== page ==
Or is it? I’ve had just such a heady weekend.

Naturally, the Cold Fusion ditty’s posing a little challenge to me, but since I’ve solved all the other problems of my life, I’m feeling the checks are balancing all right regardless, y’know what I mean?

I have to confess: I came as close as I’ve probably ever come to having a nervous breakdown last week. I was so stressed, so fucking tired, and I was just about to snap. I can’t really comfortably express how hard it is to fight against the feeling that your world’s about to crash down around you. Man, was I fightin’. Then I realized something: I’ve been feeling like I’ve had no control over my life for god knows how many months now. This ain’t the tip of the iceberg, I thought. This is that big goddamn chunk below the surface and it’s about to fell the mighty, mighty Titanic. Sometimes it just takes a while to realize a truth you’ve been avoiding for far too long.

Now, though, I know it’s like some fuckin’ phantom puppet-master’s been toying with the strings all along. And then I realized something else: It doesn’t need to be that way.

So, I’ve been kind of slowly taking back control for the last week. Doing silly little things to step up the action a little. I’m bored, you know. Real fucking bored. See, my friends are all either ensnared in these happy-sunny relationships, or they’re new parents, or they’re just totally self-involved. It’s been a long time since I’ve tried to expand my friendship realm, but it’s time. I’m sick of being friends with people who are in different places than me. The whole married/but-I’m-just-so-in-love! thing sure has worn thin, at the least. I just need some good semi-single people to chill with, methinks.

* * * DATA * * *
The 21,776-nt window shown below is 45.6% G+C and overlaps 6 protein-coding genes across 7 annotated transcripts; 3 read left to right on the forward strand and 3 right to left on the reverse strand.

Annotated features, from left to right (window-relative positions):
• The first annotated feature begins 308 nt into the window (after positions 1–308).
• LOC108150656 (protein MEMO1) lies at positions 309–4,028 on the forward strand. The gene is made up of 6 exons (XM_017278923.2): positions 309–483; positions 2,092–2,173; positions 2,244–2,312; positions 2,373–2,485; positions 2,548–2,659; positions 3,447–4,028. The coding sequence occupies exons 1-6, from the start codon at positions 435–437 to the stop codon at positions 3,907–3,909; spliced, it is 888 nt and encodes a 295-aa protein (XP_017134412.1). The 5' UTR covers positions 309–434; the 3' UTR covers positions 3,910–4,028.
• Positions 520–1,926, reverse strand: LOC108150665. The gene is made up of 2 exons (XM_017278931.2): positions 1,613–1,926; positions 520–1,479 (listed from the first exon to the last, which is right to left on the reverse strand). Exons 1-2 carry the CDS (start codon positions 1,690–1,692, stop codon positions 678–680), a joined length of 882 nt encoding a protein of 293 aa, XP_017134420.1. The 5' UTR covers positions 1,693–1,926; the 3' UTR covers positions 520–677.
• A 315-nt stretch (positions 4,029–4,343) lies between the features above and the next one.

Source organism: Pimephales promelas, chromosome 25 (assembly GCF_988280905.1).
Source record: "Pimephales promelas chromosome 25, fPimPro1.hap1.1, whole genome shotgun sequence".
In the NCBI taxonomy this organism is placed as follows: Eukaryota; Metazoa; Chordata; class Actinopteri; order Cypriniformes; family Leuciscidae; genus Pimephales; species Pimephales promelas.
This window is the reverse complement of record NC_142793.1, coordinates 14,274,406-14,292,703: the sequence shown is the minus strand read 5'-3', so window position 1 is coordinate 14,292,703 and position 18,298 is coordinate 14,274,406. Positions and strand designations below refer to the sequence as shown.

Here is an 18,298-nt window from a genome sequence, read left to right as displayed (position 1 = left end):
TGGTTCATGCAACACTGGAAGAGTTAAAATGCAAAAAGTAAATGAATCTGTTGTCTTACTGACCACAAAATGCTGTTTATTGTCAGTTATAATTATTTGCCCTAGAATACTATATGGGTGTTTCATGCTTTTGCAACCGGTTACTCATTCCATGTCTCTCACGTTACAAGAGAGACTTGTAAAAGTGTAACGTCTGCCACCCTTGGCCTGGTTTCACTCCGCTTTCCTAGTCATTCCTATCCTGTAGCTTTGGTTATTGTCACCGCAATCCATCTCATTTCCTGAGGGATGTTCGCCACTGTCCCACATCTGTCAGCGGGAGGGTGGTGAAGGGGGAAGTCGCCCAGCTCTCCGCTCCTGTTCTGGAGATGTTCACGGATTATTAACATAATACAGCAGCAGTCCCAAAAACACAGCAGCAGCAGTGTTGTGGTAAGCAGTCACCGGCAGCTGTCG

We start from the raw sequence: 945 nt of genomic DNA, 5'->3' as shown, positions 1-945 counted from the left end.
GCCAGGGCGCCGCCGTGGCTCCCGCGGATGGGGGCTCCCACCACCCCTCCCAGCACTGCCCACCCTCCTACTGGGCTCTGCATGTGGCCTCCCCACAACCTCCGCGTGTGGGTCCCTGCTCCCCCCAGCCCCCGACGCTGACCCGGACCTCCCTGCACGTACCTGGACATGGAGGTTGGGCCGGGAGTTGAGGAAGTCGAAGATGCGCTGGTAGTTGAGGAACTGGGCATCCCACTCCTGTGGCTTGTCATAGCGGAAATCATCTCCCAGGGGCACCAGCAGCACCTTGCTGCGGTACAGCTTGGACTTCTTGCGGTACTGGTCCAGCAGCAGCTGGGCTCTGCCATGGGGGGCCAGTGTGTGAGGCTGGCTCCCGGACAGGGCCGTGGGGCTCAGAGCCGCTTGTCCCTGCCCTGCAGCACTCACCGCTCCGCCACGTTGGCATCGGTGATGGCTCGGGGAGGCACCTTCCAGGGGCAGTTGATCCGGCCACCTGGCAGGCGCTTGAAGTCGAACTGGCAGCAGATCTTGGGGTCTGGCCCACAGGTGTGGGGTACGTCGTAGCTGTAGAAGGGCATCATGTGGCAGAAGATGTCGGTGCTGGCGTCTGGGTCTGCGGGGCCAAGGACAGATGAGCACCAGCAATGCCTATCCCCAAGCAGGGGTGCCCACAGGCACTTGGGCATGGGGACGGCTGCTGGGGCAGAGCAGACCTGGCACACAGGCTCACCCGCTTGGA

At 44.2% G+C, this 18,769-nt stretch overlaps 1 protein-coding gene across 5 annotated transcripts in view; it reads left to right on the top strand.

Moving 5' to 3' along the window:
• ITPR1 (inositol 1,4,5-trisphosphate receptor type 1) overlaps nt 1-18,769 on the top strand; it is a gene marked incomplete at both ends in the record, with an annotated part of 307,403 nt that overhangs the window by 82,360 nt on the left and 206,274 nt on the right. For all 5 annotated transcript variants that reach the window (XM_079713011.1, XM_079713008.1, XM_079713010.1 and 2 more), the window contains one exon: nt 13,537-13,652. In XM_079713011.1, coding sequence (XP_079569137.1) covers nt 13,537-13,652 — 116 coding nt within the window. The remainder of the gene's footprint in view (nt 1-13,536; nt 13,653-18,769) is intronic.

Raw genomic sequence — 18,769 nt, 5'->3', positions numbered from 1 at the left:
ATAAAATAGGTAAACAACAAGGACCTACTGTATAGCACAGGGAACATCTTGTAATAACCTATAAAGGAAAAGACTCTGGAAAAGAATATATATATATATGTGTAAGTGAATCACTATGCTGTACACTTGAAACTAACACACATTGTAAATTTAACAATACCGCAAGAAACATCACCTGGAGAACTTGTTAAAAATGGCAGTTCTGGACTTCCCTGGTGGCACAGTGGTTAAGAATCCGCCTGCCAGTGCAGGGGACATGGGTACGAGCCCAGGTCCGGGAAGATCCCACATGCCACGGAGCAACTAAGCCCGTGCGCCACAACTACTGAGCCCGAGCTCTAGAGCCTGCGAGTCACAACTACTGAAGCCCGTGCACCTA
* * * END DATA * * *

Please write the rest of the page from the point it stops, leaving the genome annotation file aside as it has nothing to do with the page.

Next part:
The trouble is, I’ve been needing this for awhile. So, when I sort of went and got involved, I allowed that to fill the vacant holes. Bad Steff. Lovers ought never be allowed to serve as putty hole-filler. That relationship’s sort of in a holding pattern, which I don’t plan to explain to you, so because things have slowed a little, I’m getting resentful of being bored. And it dawns on me: My fault. It’s too easy to do this, become reliant on a significant other for our entertainment factor. Thus, we allow them to play the role of hole-fillers a la Spackle. And then when things go a little south, who do we blame? Well, them, but it should be us who’re faulted.

Now, I love my friends and most of the people in my life. I just have far fewer responsibilities than they do, and much more time on my hands. I’m 32, and I don’t fucking feel it. I wanna be checking out live gigs, getting in at 3am. I wanna do all the shit I used to love to do before my FRIENDS got OLD.

They got old, not me. I’m still ready to go, man.

Suddenly, I have this age crisis. A boredom crisis. I want more fun, more variety, more minds in the meeting, you know? It’s the people we choose to surround ourselves with that contribute the most to our headspace and our lifestyle. Without a change of scenery, things get redundant in a hurry. And I’m stopping at the redundancy station again and again, man. And I’m stopping at the redundancy station again and again, man. And I’m…